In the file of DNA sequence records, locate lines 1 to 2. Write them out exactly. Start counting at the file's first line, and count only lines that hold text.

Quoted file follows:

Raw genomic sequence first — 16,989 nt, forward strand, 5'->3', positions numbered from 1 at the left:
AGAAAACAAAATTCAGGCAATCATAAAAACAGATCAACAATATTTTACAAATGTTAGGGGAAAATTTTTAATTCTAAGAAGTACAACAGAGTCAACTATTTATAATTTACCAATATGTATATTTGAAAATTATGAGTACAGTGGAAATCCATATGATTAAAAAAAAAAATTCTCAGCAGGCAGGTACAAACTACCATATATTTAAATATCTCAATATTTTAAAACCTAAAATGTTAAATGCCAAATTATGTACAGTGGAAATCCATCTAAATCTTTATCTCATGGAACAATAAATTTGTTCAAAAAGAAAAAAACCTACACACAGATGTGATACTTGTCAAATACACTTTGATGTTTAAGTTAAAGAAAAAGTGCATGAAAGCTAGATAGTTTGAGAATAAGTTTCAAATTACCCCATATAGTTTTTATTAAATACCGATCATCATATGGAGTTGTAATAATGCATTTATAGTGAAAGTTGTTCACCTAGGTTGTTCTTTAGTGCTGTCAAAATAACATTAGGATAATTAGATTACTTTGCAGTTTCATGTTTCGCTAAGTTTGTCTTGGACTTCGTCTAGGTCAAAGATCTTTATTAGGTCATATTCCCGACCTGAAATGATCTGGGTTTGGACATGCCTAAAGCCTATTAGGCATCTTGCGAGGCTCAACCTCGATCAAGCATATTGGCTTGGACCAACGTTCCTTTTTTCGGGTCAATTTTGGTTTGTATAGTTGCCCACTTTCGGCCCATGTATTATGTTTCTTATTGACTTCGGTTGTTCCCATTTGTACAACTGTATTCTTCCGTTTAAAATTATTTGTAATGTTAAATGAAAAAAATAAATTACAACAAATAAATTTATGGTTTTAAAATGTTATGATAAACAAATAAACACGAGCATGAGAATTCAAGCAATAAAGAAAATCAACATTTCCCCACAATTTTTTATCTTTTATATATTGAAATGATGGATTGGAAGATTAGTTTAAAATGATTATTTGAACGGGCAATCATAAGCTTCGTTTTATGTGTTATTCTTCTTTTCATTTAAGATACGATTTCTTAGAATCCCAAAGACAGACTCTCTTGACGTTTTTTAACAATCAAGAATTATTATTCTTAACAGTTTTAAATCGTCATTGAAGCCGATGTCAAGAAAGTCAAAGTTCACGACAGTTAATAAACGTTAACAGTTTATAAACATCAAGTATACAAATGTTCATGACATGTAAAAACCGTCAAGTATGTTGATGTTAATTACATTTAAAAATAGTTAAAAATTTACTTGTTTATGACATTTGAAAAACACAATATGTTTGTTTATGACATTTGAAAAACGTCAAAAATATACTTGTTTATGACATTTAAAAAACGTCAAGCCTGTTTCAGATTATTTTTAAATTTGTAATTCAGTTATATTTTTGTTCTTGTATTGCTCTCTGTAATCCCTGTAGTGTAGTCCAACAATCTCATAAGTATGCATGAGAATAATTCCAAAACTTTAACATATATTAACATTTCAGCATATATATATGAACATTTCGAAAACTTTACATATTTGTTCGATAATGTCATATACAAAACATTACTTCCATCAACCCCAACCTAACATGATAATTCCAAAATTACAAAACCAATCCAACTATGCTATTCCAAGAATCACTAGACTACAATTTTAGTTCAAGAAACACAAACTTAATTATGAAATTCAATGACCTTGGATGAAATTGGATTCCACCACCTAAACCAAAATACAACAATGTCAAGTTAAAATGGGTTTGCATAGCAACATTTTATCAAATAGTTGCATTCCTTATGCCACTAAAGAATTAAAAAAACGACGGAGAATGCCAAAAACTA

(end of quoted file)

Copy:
Raw genomic sequence first — 16,989 nt, forward strand, 5'->3', positions numbered from 1 at the left:
AGAAAACAAAATTCAGGCAATCATAAAAACAGATCAACAATATTTTACAAATGTTAGGGGAAAATTTTTAATTCTAAGAAGTACAACAGAGTCAACTATTTATAATTTACCAATATGTATATTTGAAAATTATGAGTACAGTGGAAATCCATATGATTAAAAAAAAAAATTCTCAGCAGGCAGGTACAAACTACCATATATTTAAATATCTCAATATTTTAAAACCTAAAATGTTAAATGCCAAATTATGTACAGTGGAAATCCATCTAAATCTTTATCTCATGGAACAATAAATTTGTTCAAAAAGAAAAAAACCTACACACAGATGTGATACTTGTCAAATACACTTTGATGTTTAAGTTAAAGAAAAAGTGCATGAAAGCTAGATAGTTTGAGAATAAGTTTCAAATTACCCCATATAGTTTTTATTAAATACCGATCATCATATGGAGTTGTAATAATGCATTTATAGTGAAAGTTGTTCACCTAGGTTGTTCTTTAGTGCTGTCAAAATAACATTAGGATAATTAGATTACTTTGCAGTTTCATGTTTCGCTAAGTTTGTCTTGGACTTCGTCTAGGTCAAAGATCTTTATTAGGTCATATTCCCGACCTGAAATGATCTGGGTTTGGACATGCCTAAAGCCTATTAGGCATCTTGCGAGGCTCAACCTCGATCAAGCATATTGGCTTGGACCAACGTTCCTTTTTTCGGGTCAATTTTGGTTTGTATAGTTGCCCACTTTCGGCCCATGTATTATGTTTCTTATTGACTTCGGTTGTTCCCATTTGTACAACTGTATTCTTCCGTTTAAAATTATTTGTAATGTTAAATGAAAAAAATAAATTACAACAAATAAATTTATGGTTTTAAAATGTTATGATAAACAAATAAACACGAGCATGAGAATTCAAGCAATAAAGAAAATCAACATTTCCCCACAATTTTTTATCTTTTATATATTGAAATGATGGATTGGAAGATTAGTTTAAAATGATTATTTGAACGGGCAATCATAAGCTTCGTTTTATGTGTTATTCTTCTTTTCATTTAAGATACGATTTCTTAGAATCCCAAAGACAGACTCTCTTGACGTTTTTTAACAATCAAGAATTATTATTCTTAACAGTTTTAAATCGTCATTGAAGCCGATGTCAAGAAAGTCAAAGTTCACGACAGTTAATAAACGTTAACAGTTTATAAACATCAAGTATACAAATGTTCATGACATGTAAAAACCGTCAAGTATGTTGATGTTAATTACATTTAAAAATAGTTAAAAATTTACTTGTTTATGACATTTGAAAAACACAATATGTTTGTTTATGACATTTGAAAAACGTCAAAAATATACTTGTTTATGACATTTAAAAAACGTCAAGCCTGTTTCAGATTATTTTTAAATTTGTAATTCAGTTATATTTTTGTTCTTGTATTGCTCTCTGTAATCCCTGTAGTGTAGTCCAACAATCTCATAAGTATGCATGAGAATAATTCCAAAACTTTAACATATATTAACATTTCAGCATATATATATGAACATTTCGAAAACTTTACATATTTGTTCGATAATGTCATATACAAAACATTACTTCCATCAACCCCAACCTAACATGATAATTCCAAAATTACAAAACCAATCCAACTATGCTATTCCAAGAATCACTAGACTACAATTTTAGTTCAAGAAACACAAACTTAATTATGAAATTCAATGACCTTGGATGAAATTGGATTCCACCACCTAAACCAAAATACAACAATGTCAAGTTAAAATGGGTTTGCATAGCAACATTTTATCAAATAGTTGCATTCCTTATGCCACTAAAGAATTAAAAAAACGACGGAGAATGCCAAAAACTA